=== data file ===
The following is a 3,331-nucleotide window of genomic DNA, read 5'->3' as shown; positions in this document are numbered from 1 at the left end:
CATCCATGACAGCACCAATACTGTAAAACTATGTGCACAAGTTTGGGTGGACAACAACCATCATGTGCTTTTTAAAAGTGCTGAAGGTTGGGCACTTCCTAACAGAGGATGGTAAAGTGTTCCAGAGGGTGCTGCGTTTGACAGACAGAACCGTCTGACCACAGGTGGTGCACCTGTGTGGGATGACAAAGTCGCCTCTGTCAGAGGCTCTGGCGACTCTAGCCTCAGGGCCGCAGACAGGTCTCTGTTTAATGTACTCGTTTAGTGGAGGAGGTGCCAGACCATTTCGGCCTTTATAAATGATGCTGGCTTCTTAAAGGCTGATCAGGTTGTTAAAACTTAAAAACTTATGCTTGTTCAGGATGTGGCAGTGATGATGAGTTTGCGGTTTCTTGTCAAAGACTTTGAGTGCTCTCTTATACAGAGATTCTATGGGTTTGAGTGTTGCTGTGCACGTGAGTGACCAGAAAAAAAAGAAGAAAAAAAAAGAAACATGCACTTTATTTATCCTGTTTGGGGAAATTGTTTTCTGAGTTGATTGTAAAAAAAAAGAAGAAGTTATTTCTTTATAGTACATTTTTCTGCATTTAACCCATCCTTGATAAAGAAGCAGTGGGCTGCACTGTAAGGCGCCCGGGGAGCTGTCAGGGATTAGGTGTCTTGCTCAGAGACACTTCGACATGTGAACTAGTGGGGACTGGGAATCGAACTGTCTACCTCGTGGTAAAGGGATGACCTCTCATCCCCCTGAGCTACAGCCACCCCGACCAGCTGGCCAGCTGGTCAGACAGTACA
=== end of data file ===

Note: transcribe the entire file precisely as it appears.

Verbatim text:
The following is a 3,331-nucleotide window of genomic DNA, read 5'->3' as shown; positions in this document are numbered from 1 at the left end:
CATCCATGACAGCACCAATACTGTAAAACTATGTGCACAAGTTTGGGTGGACAACAACCATCATGTGCTTTTTAAAAGTGCTGAAGGTTGGGCACTTCCTAACAGAGGATGGTAAAGTGTTCCAGAGGGTGCTGCGTTTGACAGACAGAACCGTCTGACCACAGGTGGTGCACCTGTGTGGGATGACAAAGTCGCCTCTGTCAGAGGCTCTGGCGACTCTAGCCTCAGGGCCGCAGACAGGTCTCTGTTTAATGTACTCGTTTAGTGGAGGAGGTGCCAGACCATTTCGGCCTTTATAAATGATGCTGGCTTCTTAAAGGCTGATCAGGTTGTTAAAACTTAAAAACTTATGCTTGTTCAGGATGTGGCAGTGATGATGAGTTTGCGGTTTCTTGTCAAAGACTTTGAGTGCTCTCTTATACAGAGATTCTATGGGTTTGAGTGTTGCTGTGCACGTGAGTGACCAGAAAAAAAAGAAGAAAAAAAAAGAAACATGCACTTTATTTATCCTGTTTGGGGAAATTGTTTTCTGAGTTGATTGTAAAAAAAAAGAAGAAGTTATTTCTTTATAGTACATTTTTCTGCATTTAACCCATCCTTGATAAAGAAGCAGTGGGCTGCACTGTAAGGCGCCCGGGGAGCTGTCAGGGATTAGGTGTCTTGCTCAGAGACACTTCGACATGTGAACTAGTGGGGACTGGGAATCGAACTGTCTACCTCGTGGTAAAGGGATGACCTCTCATCCCCCTGAGCTACAGCCACCCCGACCAGCTGGCCAGCTGGTCAGACAGTACA